My first Mother's Day—as a mother, at least—was a bust.
It started out well enough: My husband surprised me with a pair of espadrilles I had admired in the (get this) Neiman Marcus catalog. But somewhere after the shoes, disappointment became the theme of the day. It ended with me in a rumpled mess in my 2-month-old son's nursery, crying. I scowled at my husband: "Today is the day to honor me, and you're not honoring me."
Aah, a shining moment.
Yet in a way, it was. Because as those ridiculous words oozed out of my mouth, my brain and heart took note. And I realized a problem, not only with my attitude but also with Mother's Day. And I've had a problem with it since.
Mother's Day is a day to honor moms. Clearly a good thing. Honoring parents is not only biblical, it's one of the 10 laws God gave to the Israelites and, through them, us. But what's always interested me about the command is that it says to honor your mother, not Motherhood.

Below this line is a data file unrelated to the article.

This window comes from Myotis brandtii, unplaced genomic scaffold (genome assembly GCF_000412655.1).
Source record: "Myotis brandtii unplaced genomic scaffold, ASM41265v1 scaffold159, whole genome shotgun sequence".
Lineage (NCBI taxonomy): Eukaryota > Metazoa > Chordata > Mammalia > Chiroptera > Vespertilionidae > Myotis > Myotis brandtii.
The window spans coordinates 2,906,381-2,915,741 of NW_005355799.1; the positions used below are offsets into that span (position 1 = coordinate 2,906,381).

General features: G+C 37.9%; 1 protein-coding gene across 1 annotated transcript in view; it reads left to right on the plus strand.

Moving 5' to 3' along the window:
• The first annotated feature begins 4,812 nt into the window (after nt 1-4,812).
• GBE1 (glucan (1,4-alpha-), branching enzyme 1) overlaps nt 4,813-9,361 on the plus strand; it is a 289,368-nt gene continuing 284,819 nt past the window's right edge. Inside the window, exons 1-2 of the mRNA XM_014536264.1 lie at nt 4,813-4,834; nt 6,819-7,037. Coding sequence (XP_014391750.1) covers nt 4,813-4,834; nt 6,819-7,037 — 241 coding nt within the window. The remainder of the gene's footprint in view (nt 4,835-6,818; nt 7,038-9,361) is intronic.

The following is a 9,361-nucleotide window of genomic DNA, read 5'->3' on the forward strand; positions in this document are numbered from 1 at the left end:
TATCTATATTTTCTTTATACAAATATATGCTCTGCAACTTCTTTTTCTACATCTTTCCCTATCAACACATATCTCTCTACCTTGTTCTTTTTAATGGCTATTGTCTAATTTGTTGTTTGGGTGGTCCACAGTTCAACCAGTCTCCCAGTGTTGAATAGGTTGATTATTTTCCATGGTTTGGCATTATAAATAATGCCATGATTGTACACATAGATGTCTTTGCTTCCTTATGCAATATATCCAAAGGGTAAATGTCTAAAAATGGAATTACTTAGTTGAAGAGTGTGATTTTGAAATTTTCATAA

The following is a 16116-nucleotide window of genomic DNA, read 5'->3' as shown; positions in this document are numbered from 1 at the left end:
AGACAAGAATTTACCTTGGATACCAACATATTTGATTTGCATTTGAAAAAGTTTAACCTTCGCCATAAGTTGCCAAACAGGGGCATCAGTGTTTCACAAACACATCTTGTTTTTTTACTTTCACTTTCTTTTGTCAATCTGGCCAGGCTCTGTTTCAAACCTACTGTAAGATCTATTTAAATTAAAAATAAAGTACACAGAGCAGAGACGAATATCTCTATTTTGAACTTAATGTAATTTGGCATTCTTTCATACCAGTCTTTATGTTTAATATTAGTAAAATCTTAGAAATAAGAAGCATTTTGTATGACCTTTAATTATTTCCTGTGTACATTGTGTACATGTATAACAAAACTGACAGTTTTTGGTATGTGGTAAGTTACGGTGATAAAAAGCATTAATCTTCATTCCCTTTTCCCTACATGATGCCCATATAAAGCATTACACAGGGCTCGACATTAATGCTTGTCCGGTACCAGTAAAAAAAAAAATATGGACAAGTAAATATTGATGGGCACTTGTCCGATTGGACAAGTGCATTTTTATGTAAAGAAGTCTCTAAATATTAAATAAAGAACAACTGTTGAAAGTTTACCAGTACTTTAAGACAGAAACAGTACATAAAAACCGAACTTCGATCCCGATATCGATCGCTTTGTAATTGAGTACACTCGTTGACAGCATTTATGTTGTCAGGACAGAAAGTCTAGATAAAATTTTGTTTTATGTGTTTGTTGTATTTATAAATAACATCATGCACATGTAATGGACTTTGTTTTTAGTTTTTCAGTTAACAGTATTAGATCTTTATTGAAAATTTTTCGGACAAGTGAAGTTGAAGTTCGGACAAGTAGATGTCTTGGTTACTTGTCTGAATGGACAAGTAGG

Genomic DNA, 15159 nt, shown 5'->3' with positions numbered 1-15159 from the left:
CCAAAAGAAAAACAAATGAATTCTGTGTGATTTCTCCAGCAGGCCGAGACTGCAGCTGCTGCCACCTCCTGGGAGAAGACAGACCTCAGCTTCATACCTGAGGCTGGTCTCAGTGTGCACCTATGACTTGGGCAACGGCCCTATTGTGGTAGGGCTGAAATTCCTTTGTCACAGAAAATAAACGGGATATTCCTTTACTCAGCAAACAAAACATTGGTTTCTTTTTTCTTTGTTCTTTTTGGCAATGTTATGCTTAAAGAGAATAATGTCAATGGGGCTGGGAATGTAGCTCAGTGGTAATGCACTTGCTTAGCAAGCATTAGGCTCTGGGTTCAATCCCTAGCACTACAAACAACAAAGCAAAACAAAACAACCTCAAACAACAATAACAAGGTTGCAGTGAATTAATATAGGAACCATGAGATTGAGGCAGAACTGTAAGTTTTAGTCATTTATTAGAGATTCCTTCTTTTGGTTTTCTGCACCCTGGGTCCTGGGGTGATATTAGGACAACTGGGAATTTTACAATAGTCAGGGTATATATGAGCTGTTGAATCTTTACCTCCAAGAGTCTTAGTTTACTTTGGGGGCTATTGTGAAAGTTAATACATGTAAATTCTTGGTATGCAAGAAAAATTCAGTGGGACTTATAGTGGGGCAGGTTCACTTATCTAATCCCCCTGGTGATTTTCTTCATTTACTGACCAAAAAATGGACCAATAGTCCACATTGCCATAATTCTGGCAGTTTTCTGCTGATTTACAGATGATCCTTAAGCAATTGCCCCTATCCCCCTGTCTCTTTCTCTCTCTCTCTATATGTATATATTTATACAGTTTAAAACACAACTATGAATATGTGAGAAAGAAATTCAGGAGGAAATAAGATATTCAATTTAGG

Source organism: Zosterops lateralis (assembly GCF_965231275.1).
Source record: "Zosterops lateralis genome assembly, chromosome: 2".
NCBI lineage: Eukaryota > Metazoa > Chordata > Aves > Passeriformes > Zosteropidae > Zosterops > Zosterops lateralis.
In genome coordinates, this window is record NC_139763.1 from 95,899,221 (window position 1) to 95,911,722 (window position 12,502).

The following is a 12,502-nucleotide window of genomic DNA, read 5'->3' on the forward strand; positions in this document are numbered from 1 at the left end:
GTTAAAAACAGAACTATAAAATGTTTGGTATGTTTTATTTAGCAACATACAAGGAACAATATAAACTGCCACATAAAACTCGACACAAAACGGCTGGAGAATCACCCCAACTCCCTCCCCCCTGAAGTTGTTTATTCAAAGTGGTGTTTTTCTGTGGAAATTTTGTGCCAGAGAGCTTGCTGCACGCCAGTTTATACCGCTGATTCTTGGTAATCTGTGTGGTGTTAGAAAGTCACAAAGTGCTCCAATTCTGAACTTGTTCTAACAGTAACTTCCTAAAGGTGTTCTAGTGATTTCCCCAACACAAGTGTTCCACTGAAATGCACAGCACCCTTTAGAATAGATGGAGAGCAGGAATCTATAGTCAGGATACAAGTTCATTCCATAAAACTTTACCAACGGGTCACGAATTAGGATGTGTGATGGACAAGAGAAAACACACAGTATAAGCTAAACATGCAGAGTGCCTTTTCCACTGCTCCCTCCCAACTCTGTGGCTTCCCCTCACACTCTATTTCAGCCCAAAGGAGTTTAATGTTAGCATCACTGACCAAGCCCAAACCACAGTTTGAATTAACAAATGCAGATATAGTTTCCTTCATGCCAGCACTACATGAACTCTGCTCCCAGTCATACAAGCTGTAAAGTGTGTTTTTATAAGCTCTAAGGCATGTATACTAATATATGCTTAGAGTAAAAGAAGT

While I can look back at my first Mother's Day and blame the tantrum on my exhaustion as a new mama, I realize that part of my tantrum was that I had bought (hook, line, and espadrille) into the expectations surrounding motherhood—and hence, what a good Mother's Day looks like. When neither panned out, I melted.
I bought into these expectations not just because they are touted in the broader culture but also because they are taught from the pulpit. When we celebrate Mother's Day at church, what we rarely honor is our own mothers—persons with specific gifts and talents and passions—but a stereotyped institution. We celebrate and honor the Good American Middle-Class Mother, or, as we like to call her, the Good Christian Mother.
We usually plan our honoring in church ...1
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